SCUBA sampling involves diving in water too deep to be sampled by other methods and blindly feeling around the sediment surface for specimens. A one meter quadrat is often used to maximize sample randomness. Another method divers use involves hammering a one-half meter long steel stake into the substrate at a chosen depth and attaching a five to ten meter rope marked with electrical tape at one meter interval sections. The diver then swims slowly in circles around the stake steadily letting out more rope at one meter increments following each complete revolution until a circular substrate area is completely surveyed to a desired radius. The diver gently drags both hands back and forth across the top few centimeters of sediment, feeling for mussels. Fingerless dive gloves work best for this type of searching. Avoid swimming too quickly to prevent the sediment from stirring up, making the already poor visibility even poorer. Slow, regular swimming at full extension of the rope works best. SCUBA sampling allows little bias from sample conditions and an estimate or specimen density per unit area can be obtained (density = no. of specimens/radius>2). The cost for SCUBA gear and mandatory training may make this technique prohibitively expensive. Also, SCUBA sampling is not practical for investigating large areas at one time.

Other methodologies exist (such as side-scan sonar), but the ones listed are the most economical, require little or no training, and are the most familiar to the casual collector.

Study Techniques

Preservation/Fixation

Live mussels may be relaxed prior to preservation by placing specimens into glass or plastic containers with enough water to bring the water level to 2-3 centimeters above the largest specimen. Menthol crystals (dissolved in water) slowly applied until a very light film is formed on the water surface serve as a relaxing agent. The container must be sealed for 24 hours (6-12 hours for small specimens). After the allotted time has passed, mussels should begin to gape open with the foot extruding. Next add more menthol (about half as much as was originally added) and reseal the container, periodically inspecting specimens for activity by gently probing the leading edge of the foot or mantle. Small cork stoppers are particularly useful for pegging open the valves to prevent subsequent closure. When contractile response is slow or non-existent, the animal is relaxed. Siphon off the remaining relaxing fluid and add enough fixative (see below for suggested fixatives) to cover all specimens. Particularly large specimens may need to be injected with fixative at various points using a syringe.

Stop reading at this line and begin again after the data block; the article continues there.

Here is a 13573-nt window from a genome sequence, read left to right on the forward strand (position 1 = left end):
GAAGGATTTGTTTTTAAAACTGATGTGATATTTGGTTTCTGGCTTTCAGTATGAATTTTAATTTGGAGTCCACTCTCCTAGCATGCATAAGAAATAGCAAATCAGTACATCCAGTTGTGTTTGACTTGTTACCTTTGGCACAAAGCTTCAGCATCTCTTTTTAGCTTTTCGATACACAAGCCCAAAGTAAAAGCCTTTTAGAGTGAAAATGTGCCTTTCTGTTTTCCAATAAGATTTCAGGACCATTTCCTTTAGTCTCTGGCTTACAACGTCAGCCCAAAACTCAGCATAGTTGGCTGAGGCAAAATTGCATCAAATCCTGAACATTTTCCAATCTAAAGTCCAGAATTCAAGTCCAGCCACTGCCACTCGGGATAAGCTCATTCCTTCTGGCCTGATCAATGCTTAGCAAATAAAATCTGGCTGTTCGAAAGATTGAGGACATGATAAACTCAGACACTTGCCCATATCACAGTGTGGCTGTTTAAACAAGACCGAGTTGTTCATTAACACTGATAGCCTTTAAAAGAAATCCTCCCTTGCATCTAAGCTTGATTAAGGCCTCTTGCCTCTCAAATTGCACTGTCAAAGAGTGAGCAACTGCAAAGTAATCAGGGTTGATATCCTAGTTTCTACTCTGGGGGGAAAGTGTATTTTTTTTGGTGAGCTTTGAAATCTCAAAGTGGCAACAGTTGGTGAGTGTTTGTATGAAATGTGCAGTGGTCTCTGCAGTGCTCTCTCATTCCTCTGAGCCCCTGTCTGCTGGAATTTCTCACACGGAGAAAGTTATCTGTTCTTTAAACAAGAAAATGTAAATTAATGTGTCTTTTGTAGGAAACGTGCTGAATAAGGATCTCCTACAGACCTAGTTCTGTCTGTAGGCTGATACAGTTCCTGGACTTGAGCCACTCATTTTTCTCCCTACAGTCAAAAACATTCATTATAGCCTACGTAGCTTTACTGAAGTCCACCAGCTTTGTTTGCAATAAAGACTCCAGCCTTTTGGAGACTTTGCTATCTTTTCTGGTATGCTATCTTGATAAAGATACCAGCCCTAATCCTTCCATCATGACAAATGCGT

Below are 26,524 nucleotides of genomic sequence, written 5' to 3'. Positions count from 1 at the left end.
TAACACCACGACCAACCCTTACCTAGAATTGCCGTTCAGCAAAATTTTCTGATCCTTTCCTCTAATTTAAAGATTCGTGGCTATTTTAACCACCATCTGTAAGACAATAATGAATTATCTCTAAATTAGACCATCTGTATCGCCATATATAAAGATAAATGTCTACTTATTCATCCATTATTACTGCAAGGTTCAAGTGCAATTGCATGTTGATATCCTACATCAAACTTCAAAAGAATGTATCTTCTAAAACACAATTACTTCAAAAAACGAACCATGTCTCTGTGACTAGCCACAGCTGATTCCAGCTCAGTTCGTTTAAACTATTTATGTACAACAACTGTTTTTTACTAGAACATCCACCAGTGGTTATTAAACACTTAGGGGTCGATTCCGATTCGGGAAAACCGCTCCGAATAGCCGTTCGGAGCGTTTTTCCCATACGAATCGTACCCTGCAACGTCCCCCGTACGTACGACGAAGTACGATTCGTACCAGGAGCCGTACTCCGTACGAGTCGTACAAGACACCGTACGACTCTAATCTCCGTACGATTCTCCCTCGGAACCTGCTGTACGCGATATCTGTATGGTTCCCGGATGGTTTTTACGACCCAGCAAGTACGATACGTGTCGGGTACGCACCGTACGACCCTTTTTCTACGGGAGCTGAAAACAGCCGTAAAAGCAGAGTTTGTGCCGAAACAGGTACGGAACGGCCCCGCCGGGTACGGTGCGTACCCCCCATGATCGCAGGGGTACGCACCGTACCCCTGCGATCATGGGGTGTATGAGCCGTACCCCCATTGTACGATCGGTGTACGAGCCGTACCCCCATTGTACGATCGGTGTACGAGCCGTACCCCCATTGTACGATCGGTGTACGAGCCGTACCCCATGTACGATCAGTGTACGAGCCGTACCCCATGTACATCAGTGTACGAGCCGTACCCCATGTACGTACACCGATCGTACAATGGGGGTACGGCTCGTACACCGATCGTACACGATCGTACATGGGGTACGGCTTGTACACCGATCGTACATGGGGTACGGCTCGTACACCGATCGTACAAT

Chemicals

For most specimens, 10% formalin (formaldehyde gas bubbled in water) works well for fixation and 70% ethyl alcohol (EtOH) works best for preservation. Other techniques may be used out of necessity or need. The most inexpensive and effective fixative and preservative for preserving large numbers of specimens is formalin at 5% (1:19 with water) for fixing and 10% (1:9 with water) for preserving. Formalin hardens tissues by denaturing the proteins and stabilizing them against further chemical change. Because formalin is an acid, it must be buffered before being applied to shelled mollusk as the acid destroys the shell. Buffered formalin is available commercially or, when unavailable, crushed marble chips (one-half pound per gallon) can be added as a buffer. Because formalin is noxious and irritating to eyes and skin, it is wise to work outside or in a well-ventilated area using latex gloves. Advantages to using formalin are low cost, low quantity per usage, wide range of applications, and non-flammable nature. Disadvantages include its toxicity, acidity, and incompatibility with molecular study techniques.

Denatured ethyl alcohol (EtOH) makes a good all-around preservative and can also be used as a fixative. The standard preserving solution is 70%. Specimens may be fixed by running them through an alcohol series (30% for 24 hours, 50% for another day, then 70% a day later) before preserving to prevent shrinkage and excessive water loss into solution. Advantages to using ethyl alcohol are well-preserved specimens, lack of toxicity, and applicability to molecular study techniques. Disadvantages include high cost, flammability, and difficulty in obtaining.

Isopropyl alcohol (rubbing alcohol) may be substituted for ethyl alcohol at 40-50% as a preservative. It can also be used as a fixative at 30% for 24 hours then switched to 40 or 50%. An advantage to using isopropyl alcohol is its ease in obtaining and lower cost. It can be acquired at most drugstores. Disadvantages include high cost, flammability, and slightly poorer quality specimen preservation when compared to formalin or ethyl alcohol.

Recently, Lellis et al. (2000) advocated the use of 500 ppm of buffered MS- 222 (tricaine methane-sulfonate), available from most chemical supply companies as a relaxing agent. Advantages include rapid relaxation time (30-60 minutes) and the benefit of full recovery, if necessary. Disadvantages include decreased availability and high cost.

Data Labels

It is important to label specimens immediately upon collection. Important information, if kept separate or memorized, can easily be misplaced, forgotten, or assigned incorrectly later. When labeling, always use pencil or India ink on acid-free paper, if possible, as these lend better to permanence. Label information includes four general categories: taxonomy, locality, collection, and habitat.

Taxonomy includes, but is not limited to, family (Margaritiferidae or Unionidae for freshwater mussels; Corbiculidae for Asian clams; Dreissenidae for zebra or quagga mussels; and Sphaeriidae for fingernail clams), scientific name, authority and date. Locality information includes, but is not limited to, map locality (including UTM or latitude/longitude), specific locality, water body, distance and direction from nearest city or town, county, and state. Collection information includes, but is not limited to, collectors, identifiers and collection date. Habitat information includes flow direction and rate, depth, substrate, water chemistry, temperature, and surrounding land use.

See the bibliography for additional sources of information.